there that have been living for a very long time. As opposed to Dungeness crab, it’s healthy fishery
but it’s rotated a lot. On this crab you can
really tell the age of it. I mean, that takes a very long time for barnacles to grow
on something like that. This is a Dungeness crab. The whole body will come right out. That’s also the amazing
thing about these crabs is just the amount of juice
that comes out of them. I mean that right there, you can just drink that out of the shell. It’s like amazing. Yeah, it’s epic. So because it’s a new
shell, the shell is softer, so it just twists off like this. You can just eat the crab. These are amazing. They’re also really
preferred by locals because you can just mow right through it. You just eat a whole pile of crabs without having to do really
very much work at all. God, he’s gotta try this. – [Producer] Sure. – We’re a little bit biased here in Oregon about Dungeness crab, but, it’s kind of hard to find
anything that beats that. (energetic music) – This is a standby for us, the pie crust. We really like making tiny food, it’s one of the fun things about working in a tasting menu format. So, we’re making our
red rock crab pie here. That just starts with a simple
pate brisee, or pie crust. We kind of underwork it and then fold it onto itself a few times, so that creates this
kind of like puff pastry or croissant-like texture. We just cut out rounds of the pastry so that we have a nice even shape. (energetic music) So these are our pie weights. We just use these to hold down the crust as it bakes so
that it holds it’s shape. It’s called blind-baking sometimes, and then we remove those partway through the baking process so that they can finish cooking through. – So this is the crab roe. So this is just the innards from the crab and the roe that have just
been blended together. We’re gonna mix it with some egg yolk and whisk it over a double boiler. We’re gonna season this with a little bit of the garum that we make from mackerel. Let it slowly warm up, and then we’ll continue
to stir it more and more as it starts to thicken when it warms up. Crab roe is like a major delicacy. You usually just don’t see
it in the United States because it’s illegal in certain fisheries to keep the female crabs. If these were to be kind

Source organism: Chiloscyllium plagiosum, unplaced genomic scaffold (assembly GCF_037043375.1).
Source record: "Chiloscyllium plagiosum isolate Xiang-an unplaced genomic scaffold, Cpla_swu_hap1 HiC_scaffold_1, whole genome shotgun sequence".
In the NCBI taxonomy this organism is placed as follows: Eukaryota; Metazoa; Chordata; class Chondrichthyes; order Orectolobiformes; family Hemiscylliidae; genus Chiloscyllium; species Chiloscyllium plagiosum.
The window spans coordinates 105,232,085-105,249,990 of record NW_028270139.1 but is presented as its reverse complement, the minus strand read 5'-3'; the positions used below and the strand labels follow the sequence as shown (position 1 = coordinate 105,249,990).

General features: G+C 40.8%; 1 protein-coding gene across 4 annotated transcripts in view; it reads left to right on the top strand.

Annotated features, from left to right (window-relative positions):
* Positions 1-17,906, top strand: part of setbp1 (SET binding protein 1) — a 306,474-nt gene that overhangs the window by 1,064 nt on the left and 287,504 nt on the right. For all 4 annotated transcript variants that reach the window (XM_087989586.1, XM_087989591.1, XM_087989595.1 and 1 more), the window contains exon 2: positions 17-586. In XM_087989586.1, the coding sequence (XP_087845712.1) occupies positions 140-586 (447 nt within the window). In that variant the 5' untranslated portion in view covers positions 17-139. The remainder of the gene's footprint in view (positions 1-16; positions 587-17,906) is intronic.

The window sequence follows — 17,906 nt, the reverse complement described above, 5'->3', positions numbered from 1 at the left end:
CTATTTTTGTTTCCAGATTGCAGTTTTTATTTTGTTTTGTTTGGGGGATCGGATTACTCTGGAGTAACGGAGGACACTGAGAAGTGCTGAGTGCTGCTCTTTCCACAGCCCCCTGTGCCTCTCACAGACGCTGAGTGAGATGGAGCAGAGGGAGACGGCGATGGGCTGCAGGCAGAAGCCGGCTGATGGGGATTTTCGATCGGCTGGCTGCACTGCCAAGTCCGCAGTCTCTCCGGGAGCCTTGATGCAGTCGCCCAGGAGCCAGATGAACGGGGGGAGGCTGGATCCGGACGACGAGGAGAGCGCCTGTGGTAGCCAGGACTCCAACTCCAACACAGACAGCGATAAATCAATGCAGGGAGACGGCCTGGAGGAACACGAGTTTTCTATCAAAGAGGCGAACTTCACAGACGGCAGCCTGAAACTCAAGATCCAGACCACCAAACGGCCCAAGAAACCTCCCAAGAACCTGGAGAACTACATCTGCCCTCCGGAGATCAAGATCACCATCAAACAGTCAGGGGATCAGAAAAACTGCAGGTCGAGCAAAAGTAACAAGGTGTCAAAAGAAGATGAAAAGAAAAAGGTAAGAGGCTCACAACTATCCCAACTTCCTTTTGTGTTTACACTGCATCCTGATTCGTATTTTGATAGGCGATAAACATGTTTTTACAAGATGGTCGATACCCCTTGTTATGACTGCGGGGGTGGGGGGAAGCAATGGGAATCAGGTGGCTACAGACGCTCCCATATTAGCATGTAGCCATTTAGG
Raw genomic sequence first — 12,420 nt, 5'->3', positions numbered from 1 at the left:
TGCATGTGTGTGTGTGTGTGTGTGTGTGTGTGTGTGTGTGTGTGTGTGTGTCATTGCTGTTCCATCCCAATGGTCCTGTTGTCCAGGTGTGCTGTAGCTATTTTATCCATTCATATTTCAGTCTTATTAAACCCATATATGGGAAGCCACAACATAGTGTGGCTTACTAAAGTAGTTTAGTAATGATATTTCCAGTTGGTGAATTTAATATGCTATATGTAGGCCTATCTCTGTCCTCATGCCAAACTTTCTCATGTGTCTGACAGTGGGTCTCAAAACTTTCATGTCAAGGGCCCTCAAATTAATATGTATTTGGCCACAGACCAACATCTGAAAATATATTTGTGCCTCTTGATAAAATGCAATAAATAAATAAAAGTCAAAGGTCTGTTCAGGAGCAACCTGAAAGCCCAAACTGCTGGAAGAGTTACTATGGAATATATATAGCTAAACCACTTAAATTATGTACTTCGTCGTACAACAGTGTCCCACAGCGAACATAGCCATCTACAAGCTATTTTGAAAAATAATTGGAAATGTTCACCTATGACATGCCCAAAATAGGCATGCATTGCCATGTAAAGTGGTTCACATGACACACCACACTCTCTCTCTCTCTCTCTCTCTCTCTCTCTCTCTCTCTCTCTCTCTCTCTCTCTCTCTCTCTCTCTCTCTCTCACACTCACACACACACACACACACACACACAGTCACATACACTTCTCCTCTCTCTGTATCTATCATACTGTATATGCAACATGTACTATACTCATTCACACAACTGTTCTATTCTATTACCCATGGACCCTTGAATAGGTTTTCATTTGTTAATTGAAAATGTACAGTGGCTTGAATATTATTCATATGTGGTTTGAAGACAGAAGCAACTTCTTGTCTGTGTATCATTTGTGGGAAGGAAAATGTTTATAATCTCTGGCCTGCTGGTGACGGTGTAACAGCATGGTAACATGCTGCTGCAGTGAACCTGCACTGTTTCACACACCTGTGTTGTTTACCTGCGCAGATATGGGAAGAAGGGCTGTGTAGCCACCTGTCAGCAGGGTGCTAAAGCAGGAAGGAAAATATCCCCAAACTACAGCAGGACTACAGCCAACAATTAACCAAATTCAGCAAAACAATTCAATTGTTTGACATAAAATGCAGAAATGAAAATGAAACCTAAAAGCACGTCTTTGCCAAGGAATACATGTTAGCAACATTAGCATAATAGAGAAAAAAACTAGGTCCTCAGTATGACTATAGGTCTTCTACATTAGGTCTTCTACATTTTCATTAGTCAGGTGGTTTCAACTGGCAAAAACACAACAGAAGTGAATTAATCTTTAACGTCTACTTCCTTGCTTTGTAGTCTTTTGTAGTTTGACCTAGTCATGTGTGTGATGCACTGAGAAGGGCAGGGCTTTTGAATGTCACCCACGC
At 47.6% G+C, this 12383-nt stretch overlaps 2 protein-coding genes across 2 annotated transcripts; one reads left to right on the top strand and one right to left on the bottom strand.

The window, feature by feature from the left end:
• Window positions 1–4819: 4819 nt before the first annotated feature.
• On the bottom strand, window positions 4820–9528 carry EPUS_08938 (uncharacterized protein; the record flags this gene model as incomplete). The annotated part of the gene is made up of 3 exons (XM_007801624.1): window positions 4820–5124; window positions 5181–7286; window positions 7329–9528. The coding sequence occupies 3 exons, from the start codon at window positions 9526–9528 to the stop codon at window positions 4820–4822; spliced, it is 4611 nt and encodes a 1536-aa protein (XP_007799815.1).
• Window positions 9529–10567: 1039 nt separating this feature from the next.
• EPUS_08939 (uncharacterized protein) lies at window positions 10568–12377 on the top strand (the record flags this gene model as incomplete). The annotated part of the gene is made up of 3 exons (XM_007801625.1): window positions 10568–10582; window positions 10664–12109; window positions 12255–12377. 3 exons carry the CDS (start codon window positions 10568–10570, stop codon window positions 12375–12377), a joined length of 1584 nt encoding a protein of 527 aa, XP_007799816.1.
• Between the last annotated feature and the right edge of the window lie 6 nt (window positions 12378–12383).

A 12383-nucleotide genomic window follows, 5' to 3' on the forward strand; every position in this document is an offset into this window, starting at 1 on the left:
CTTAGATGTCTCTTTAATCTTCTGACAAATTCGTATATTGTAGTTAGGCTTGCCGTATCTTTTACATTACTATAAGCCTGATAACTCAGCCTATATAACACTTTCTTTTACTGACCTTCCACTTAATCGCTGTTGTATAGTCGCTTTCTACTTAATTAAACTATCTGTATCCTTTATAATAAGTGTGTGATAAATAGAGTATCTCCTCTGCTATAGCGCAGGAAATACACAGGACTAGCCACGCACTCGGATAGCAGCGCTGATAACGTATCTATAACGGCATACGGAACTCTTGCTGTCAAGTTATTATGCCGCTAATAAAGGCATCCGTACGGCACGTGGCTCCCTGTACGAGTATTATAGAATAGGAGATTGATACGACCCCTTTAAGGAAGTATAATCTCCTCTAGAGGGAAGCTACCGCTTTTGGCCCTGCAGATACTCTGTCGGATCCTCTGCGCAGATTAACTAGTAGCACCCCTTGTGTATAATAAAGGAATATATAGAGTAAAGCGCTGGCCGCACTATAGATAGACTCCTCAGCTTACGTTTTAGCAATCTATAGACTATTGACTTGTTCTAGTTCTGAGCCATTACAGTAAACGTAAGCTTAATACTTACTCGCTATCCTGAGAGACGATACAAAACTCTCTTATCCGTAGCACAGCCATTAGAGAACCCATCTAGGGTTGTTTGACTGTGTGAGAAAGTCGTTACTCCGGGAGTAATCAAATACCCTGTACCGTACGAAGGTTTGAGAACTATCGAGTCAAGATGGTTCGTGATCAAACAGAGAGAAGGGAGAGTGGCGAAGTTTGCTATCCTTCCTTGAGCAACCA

of a commercial fishery for longterm sustainability reasons, we would not harvest the female crabs. So as you can see, that
just thicken right up. It lands to a really nice creamy texture, similar to a Hollandaise, except that we’re not having to add any fat to this to thicken it, so we have that pure flavor from the crab roe sauce. We have all the components here together for our red rock crab tart. This is the meat from the
claws that we picked out. It has a lot of flavor on it’s own, but we season it really lightly with a little bit of lemon and some finishing olive oil, and then also some of that same garum that we used to season the roe sauce, sort of just reinforce that flavor. A little bit of our roe sauce. It’s not the most efficient process. I think for us, it’s a lot more important to be sourcing these native ingredients. We’re all about the quality of them. You know, it’s worth it. (energetic music)

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100 thoughts on “Cooking the Gem of the Pacific Northwest: Red Rock Crab — Deep Dive

  1. I have crabbed for 28 years recreationally in Oregon. Virtually none of the facts presented in this video are accurate. For example, the comparison of crab claws between male and female – males are slightly bigger but that's a regular male claw compared to a gimpy claw from another crab. Also, due to domoic acid concentrations, the state of Oregon strongly suggests NOT eating the liver – all that yellow stuff, inside the boiled crab. And, arguing that people would just "throw away" red rock crabs in Oregon isn't accurate. They would put them back in the water if they didn't want them. Also, red rock crabs are not nearly as exotic as they are made out to be in this video. Red rocks are a "loser" crab when you can't catch any dungeness crabs. Early on in my crabbing career, we caught a lot of them. I love crab but red rock crabs don't hold a candle to Dungeness crab, regardless of how much ridiculous sauce you put on them.